Interior photography - photographing interiors professionally
Are you interested in interior photography but not sure what equipment you should start with? Just try it out with your cell phone before you take the next step and get yourself some professional equipment!
No matter which device you end up using, here are a few rules that apply regardless of the camera you use.
A vase of flowers, a small plant, a bottle of wine and two glasses on a table can make a big difference. However you want to style the room beforehand, make sure it’s tidy and textiles like ceilings are painted flat (unlike in our pictures below 😉). You can also place a chair at a slight angle to make the room look lived in.
No matter which device you end up using, here are a few rules that apply, regardless of the camera you use.
Aligning your camera
Whether for real estate photography, landscape photography or almost any other subject, the most important thing is to align your camera horizontally. By this I mean not only the left-right orientation, but also that the camera should point neither up nor down, but exactly horizontally. You will immediately recognise that your left-right alignment is not horizontal, as the horizontal lines in the real environment (e.g. the corners between walls and ceiling or floor, table edges, shelves, etc.) appear slanted on your screen.
The same applies if you tilt your camera up or down. In this case, the vertical lines appear crooked.
So if you want to change the section of your photo, you can change the angle of your lens, move the camera up or down or to the right and left, …but don’t tilt it!
There is another important point to bear in mind when taking a photo with one-point perspective. One-point perspective means that the camera is aimed at a wall or other flat surface at a 90° angle. In this case, it is important that you make sure that the angle really is 90°. If you turn the camera just a few millimeters to the left or right, this will result in slanted horizontal lines in your photo.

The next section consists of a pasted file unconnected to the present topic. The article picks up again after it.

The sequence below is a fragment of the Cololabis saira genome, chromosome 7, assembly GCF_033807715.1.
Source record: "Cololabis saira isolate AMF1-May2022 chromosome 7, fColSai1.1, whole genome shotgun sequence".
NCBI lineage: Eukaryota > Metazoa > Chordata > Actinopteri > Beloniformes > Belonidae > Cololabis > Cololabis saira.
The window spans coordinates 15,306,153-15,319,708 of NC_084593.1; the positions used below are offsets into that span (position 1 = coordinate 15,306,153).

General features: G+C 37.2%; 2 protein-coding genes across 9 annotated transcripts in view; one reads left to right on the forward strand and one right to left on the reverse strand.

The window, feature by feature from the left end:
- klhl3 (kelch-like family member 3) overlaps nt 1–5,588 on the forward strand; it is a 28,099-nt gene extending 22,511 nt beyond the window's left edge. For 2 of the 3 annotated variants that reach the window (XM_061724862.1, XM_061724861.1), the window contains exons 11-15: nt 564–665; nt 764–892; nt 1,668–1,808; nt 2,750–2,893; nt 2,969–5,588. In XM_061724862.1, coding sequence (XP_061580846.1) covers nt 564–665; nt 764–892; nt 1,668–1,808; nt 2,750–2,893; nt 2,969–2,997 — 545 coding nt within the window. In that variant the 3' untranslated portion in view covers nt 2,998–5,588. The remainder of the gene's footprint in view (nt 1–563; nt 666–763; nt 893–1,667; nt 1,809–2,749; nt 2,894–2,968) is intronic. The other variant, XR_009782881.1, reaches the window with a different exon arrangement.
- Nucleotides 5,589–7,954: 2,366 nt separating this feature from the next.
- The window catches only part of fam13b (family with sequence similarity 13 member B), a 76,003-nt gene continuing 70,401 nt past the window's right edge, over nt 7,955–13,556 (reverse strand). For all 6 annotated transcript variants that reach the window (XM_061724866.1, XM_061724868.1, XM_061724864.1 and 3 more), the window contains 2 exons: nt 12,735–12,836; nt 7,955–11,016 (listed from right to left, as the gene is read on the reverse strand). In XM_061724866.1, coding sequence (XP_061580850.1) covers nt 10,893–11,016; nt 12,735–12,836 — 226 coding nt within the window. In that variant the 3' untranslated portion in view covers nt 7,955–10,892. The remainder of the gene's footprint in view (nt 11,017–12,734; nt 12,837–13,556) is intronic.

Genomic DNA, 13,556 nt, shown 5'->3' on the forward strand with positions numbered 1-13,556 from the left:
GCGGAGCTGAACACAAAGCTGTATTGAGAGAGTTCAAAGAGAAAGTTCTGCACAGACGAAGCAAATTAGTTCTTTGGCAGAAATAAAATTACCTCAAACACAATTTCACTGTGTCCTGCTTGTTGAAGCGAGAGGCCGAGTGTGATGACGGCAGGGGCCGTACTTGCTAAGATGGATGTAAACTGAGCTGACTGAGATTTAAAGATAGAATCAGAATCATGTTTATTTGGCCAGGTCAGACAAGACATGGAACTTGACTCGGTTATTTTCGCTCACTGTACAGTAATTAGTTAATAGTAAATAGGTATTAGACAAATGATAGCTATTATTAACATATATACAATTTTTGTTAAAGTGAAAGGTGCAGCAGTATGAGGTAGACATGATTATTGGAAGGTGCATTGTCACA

In the following picture, the camera was horizontal but turned to the right, i.e. it was not at a 90° angle to the wall.
Sometimes we tend to overdo it with the wide angle. Shooting at too wide an angle can result in distortion, i.e. everything either curves away from the center (as with a fisheye lens) or tilts inwards. Also, the captured image shows a room that is far from reality, which can lead to disappointment depending on the purpose of your images (e.g. a client expects a spacious room, but the room is actually tiny…).
If space permits, it is better to move backwards to capture a complete room than to use the wide-angle mode.
However, if you can’t avoid taking photos with a wide-angle lens, there are apps that can be used to correct the distortion afterwards.
Height of the camera
It is generally recommended to position the camera at a height of approx. 150 cm or approx. 50 cm above the dominant surface in a room. Take a piece of furniture as a reference. For example, a bed in a bedroom or a large table in a dining room can serve as a reference surface to which you add 50 cm for your camera height. In kitchens, I would make sure that the camera is slightly higher than the worktop so that you can’t see the underside of the cupboards.
If the photo shows a pendant light, you should make sure that the lamp suspension is visible in the photo so that the lamp has a virtual suspension point and does not appear to float freely in the room.
The photo below was taken with the camera at too low a height.
There are many other topics relating to professional interior photography, such as symmetry, the rule of thirds and lighting in living spaces.
Professional interior photography is a science in itself and we are happy to help at reasonable prices. Find out more, without obligation.